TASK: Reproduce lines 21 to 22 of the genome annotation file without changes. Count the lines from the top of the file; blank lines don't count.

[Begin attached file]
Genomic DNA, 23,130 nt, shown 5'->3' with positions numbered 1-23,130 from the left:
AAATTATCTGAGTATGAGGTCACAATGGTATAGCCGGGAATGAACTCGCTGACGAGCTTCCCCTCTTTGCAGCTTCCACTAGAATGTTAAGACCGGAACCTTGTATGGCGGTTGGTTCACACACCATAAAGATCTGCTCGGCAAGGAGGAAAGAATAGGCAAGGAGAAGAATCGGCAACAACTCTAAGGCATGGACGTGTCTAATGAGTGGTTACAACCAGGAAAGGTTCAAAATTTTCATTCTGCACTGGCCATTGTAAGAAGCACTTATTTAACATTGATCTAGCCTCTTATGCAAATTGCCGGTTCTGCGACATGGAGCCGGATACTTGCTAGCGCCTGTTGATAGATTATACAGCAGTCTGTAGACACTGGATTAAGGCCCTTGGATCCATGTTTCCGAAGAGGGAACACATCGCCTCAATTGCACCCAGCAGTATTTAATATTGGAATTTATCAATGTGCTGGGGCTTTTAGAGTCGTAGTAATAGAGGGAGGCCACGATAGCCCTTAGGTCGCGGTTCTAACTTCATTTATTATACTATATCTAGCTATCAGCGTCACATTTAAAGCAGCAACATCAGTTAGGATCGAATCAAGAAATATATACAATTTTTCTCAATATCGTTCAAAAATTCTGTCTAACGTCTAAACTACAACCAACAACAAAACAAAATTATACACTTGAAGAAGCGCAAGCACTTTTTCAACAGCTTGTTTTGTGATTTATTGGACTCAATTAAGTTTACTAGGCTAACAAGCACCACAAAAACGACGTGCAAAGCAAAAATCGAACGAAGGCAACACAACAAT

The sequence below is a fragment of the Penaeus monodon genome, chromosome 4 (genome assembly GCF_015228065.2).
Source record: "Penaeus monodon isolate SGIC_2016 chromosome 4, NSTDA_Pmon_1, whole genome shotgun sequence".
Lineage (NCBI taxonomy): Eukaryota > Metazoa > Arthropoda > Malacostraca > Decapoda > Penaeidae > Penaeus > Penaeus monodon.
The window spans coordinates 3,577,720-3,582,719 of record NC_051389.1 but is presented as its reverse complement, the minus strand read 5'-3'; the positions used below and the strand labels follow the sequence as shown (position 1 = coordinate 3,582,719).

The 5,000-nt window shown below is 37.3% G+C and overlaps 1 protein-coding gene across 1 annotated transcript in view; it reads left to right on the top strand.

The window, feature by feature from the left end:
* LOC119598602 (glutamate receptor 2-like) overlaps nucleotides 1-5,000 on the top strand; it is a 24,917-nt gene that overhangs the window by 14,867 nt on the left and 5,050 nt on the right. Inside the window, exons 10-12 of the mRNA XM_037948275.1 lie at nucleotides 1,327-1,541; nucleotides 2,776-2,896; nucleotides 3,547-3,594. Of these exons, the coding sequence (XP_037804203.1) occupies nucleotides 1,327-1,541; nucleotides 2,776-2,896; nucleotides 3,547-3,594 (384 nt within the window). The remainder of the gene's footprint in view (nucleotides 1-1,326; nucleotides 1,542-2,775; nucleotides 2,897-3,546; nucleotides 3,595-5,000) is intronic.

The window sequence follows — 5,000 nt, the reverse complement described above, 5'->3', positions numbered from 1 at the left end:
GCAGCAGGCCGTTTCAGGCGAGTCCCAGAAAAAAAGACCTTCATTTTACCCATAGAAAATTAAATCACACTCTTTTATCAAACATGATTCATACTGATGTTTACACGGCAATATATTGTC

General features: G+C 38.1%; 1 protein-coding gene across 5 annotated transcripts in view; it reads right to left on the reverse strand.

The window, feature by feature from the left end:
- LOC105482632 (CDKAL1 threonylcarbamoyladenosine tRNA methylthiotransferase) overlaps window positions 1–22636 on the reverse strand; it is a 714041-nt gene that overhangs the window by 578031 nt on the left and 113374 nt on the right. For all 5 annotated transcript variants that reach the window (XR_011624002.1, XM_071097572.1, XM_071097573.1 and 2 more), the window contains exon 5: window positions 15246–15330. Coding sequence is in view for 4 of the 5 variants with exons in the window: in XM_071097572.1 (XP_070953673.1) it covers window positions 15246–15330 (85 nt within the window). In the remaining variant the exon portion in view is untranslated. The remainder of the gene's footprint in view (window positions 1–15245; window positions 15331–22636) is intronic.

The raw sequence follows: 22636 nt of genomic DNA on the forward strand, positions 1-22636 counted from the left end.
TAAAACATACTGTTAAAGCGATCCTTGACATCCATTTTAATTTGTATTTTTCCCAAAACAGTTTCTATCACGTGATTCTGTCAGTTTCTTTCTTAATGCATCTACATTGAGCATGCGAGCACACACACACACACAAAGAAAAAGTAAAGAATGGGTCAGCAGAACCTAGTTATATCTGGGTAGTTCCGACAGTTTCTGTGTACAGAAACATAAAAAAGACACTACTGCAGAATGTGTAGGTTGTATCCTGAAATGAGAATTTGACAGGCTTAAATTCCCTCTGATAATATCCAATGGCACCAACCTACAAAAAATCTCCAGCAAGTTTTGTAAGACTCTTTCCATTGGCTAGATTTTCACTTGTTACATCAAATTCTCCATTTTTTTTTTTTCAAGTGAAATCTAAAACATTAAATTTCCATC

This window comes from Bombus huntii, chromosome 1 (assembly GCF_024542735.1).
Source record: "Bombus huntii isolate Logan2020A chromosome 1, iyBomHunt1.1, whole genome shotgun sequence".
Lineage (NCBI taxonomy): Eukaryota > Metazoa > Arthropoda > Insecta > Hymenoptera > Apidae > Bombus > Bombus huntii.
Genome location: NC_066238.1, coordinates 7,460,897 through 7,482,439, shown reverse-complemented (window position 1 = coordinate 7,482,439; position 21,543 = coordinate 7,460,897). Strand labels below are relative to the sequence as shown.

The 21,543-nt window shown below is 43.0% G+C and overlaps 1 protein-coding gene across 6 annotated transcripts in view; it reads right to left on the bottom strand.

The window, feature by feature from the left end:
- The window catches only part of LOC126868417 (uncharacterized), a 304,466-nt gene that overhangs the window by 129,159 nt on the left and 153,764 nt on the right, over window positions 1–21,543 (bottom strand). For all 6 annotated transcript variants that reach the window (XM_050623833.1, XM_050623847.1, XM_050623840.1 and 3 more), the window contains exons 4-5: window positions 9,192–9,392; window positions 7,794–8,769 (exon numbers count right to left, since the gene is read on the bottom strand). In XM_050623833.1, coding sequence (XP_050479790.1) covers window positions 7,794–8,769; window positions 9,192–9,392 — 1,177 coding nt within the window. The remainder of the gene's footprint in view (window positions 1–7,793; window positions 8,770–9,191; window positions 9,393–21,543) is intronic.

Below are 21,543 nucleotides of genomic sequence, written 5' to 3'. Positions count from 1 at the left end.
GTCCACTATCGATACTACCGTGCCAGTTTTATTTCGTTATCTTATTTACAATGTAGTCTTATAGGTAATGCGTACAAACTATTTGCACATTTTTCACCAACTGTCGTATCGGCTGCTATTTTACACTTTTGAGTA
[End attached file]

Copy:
The 21,543-nt window shown below is 43.0% G+C and overlaps 1 protein-coding gene across 6 annotated transcripts in view; it reads right to left on the bottom strand.

The window, feature by feature from the left end: